PDA

View Full Version : how much runway do you use?


happydriver
4th Jul 2004, 07:46
I've spoken to alot of guys about how much runway they use when lining up....some guys follow the yellow taxi line and straighten out ahead of the runway numbers and others (especially those on say smaller equipment) like to disregard the yellow line and try and straighten out on the piano keys before the runway numbers...my q is in terms of potential FOD damage and taxiway excursions it must be safer and wiser to follow the yellow lines but in terms of performance calculations that one would find in TL tables do they correct TORA for say a line up allowance for each type of aircraft.....cant seem to find it anywhere in my AOM's....

Cheers:ok:

Empty Cruise
4th Jul 2004, 10:31
Well, JAR-OPS 1 allowance for 90 and 180 deg. line-up (which is what your perf. manual should comply with) does indeed seem to assume you line up behind the taxi line. This problem is worse at some airports than others, some don't seem to have the problem at all.

So the answer would be: yes, turn-around allowance is included in all calcualtions and - on limiting runways - should be the overriding factor in where you do your line-up (physical edge clearance + safety margins for outboard wheel & wingtip still respected, of course).

Brgds,
Empty

Miles Magister
4th Jul 2004, 10:31
HD,

I think the Fod risk is sufficiently low as to not be a problem. Having done a couple of high speed aborts in my career I live by a phrase my 1st QFI taught me very early on in my training.

Runway behind you is as much use as a chocolate fire guard. (And other variations!).

In the commercial world there are often good reasons for not going to the end for take off, and I sometimes do turn on early. But if it is possible I like to use as much runway as possible.

MM

Engineer
4th Jul 2004, 10:53
Surely your decision should be based on your weight. At a MTOW use as much runway as possible. Then factor that decision as weight is reduced.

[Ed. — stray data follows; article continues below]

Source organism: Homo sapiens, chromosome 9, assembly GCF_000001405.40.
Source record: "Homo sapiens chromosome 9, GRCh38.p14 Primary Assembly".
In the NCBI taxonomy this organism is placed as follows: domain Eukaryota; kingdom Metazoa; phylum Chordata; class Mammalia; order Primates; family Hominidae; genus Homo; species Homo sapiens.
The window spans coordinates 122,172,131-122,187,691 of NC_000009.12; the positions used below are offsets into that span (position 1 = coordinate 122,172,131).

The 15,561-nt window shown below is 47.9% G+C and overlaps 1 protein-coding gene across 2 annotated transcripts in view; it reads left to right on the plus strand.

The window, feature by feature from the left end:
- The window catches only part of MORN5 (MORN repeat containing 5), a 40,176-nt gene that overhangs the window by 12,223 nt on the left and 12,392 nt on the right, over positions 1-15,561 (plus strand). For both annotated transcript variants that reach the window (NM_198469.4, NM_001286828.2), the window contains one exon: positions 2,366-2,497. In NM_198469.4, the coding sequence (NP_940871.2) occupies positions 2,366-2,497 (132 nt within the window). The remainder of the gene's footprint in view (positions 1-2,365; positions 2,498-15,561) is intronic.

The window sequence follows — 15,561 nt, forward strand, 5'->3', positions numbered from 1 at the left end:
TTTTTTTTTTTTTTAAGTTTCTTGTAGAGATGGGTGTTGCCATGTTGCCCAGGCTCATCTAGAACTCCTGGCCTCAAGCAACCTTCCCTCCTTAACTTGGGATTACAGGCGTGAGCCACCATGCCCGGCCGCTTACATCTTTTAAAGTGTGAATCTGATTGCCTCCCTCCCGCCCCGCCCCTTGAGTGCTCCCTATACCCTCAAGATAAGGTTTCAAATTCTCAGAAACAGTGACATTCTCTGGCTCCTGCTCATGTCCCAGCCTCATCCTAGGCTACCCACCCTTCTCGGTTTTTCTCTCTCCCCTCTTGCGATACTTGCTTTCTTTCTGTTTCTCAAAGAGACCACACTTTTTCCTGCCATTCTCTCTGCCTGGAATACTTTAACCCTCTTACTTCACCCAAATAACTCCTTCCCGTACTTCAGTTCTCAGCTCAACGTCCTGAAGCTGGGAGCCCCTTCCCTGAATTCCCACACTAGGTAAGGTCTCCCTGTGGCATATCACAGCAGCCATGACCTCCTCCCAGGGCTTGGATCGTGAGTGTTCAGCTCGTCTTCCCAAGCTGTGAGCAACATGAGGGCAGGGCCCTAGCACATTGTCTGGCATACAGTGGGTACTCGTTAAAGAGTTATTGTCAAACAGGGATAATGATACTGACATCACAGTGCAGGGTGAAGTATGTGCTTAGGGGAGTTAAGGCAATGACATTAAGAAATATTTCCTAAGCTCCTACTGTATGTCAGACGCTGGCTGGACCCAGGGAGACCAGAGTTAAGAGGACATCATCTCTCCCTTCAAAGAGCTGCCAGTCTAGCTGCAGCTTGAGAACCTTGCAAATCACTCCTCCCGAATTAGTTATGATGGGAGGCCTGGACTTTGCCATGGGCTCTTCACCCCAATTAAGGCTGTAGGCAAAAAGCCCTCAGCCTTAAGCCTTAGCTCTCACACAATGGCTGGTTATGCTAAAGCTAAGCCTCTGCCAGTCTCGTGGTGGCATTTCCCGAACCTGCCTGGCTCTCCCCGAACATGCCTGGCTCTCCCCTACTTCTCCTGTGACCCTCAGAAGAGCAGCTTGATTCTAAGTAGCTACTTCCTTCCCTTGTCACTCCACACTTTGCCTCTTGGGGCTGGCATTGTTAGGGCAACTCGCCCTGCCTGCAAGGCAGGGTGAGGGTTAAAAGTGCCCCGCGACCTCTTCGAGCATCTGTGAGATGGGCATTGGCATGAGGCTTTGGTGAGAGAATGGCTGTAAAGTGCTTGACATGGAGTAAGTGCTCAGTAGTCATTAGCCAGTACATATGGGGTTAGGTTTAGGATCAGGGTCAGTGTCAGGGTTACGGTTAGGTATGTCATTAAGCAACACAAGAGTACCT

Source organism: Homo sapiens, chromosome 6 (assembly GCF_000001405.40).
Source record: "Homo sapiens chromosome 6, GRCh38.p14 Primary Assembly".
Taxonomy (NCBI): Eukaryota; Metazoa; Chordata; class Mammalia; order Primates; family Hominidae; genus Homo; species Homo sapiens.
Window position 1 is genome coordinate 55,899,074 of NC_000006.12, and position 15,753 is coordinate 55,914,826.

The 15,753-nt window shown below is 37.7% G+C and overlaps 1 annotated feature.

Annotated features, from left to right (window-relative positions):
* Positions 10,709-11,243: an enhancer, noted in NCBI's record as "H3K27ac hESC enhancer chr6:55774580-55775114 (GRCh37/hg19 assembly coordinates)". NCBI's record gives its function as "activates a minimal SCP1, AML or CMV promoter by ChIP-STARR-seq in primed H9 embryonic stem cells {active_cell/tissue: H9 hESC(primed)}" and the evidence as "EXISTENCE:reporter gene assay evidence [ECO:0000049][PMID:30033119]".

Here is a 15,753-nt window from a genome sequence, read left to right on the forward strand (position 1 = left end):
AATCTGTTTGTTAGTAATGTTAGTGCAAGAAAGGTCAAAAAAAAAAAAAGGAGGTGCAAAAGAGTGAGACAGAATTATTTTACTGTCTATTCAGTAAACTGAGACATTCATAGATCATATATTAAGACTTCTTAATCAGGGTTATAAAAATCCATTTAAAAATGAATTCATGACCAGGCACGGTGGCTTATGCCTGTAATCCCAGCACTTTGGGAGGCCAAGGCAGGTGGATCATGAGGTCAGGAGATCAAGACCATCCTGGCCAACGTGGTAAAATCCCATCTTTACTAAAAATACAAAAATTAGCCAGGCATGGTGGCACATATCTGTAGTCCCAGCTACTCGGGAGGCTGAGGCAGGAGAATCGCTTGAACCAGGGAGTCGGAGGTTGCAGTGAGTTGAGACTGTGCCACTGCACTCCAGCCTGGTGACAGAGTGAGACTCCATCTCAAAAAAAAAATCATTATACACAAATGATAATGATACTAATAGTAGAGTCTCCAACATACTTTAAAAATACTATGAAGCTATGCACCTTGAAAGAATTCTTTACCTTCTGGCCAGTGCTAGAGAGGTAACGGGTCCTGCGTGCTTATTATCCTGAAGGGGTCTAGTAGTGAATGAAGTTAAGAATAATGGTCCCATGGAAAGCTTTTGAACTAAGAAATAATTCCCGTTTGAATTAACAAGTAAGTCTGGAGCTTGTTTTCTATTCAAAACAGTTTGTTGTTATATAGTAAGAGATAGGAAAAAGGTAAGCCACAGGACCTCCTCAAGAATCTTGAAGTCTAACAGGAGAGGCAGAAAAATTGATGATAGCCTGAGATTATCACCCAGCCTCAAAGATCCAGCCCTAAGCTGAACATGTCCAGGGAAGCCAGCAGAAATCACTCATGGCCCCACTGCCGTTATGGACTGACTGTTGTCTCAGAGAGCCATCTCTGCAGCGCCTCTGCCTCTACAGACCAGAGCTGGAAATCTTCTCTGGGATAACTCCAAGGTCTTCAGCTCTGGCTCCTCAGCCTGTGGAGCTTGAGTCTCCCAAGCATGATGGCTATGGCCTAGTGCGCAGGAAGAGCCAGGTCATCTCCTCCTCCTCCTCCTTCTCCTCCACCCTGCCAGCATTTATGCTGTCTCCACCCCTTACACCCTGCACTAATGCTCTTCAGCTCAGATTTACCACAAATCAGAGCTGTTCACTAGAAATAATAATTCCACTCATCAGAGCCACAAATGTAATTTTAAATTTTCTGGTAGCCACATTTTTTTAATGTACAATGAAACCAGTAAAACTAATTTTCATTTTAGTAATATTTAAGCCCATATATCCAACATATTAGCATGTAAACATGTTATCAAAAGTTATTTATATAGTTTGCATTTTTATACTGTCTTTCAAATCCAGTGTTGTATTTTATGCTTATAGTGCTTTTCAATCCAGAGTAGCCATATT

In terms of performance all TL charts are based on on the brake release point. That can be half way down the runway if you want but maybe not advisable :D

alatriste
5th Jul 2004, 17:27
90º degree taxiway entry.

A/C model TORA/ASDA reduction m. Weight penalty (RLW).

B 737 10.1/24.3 400 lbs

B 747 23.1/47.2 3.000 lbs

B 757 19.4/37.7 1.150 lbs

B 767 22.6/45.4 2.100 lbs

A 320 10.9/23.6

A 330 22.9/48.3

A340 24.4 /50



Weight penalties just for TOW limited by runway length.

I don´t know the complete data for AIRBUS.

safetypee
5th Jul 2004, 17:36
The distance corrections for Airbus aircraft are in the document “Getting to Grips with Performance” and can be downloaded here: Getting to grips with aircraft performance (http://www.nathangb.com/wingfiles.htm) NB 7.88 mb

Old Smokey
8th Jul 2004, 14:48
The yellow line is designed for aircraft LEAVING the runway.

Certification flight testing assumes that the full runway length is used, within the constraints of the individual aircraft's geometry and ground manoeuvering capability. The same tests assume full thrust before brakes release. A great number of FAR 25 certified aircraft assume that the rear-most portion of the undercarriage is JUST inside the runway end (even if you needed a tug to push you back there).

Several FAR 25 aircraft that I've done certification work for operators compliant with JAR-OPS requirements have to make allowance for line-up from the manufacturer supplied AFM data. JAR-OPS supplies a good formula for this, which is usually acceptable to such authorities.

To respond to the original post, my recommendation is -

(1) Leave the yellow line at the runway holding point, manoeuvre so that the outboard gear is just inside the taxiway / runway end, and line up without any wasteage of runway.

(2) If your runway alignment is not quite perfect, don't waste any valuable runway tidying it up, correct the small centre-line / alignment error in the first 200 to 300 metres of the takeoff roll. Whatever amount of runway that you waste here is the distance that you'll overrun the other end of the runway in a performance limited rejected takeoff.

(3) Apply full thrust on the brakes before brakes release.

(4) If your actual Takeoff weight is below maximum, by all means conduct a rolling or roll-on takeoff (which includes gradual application of thrust), provided that correct allowance for rolling / roll-on start is made in accordance with the Flight Manual, or your Company Operations Manual.

If you take a look at the 2 major sets of certification rules, FAR 25 and JAR-OPS, you will see quite generous 'buffers' for the continued takeoff case, but very very little for the rejected takeoff. Accident statistics prove this time and time again.

The Runway behind you, the sky above you, and the fuel that you didn't take are without doubt the 3 most useless things in aviation.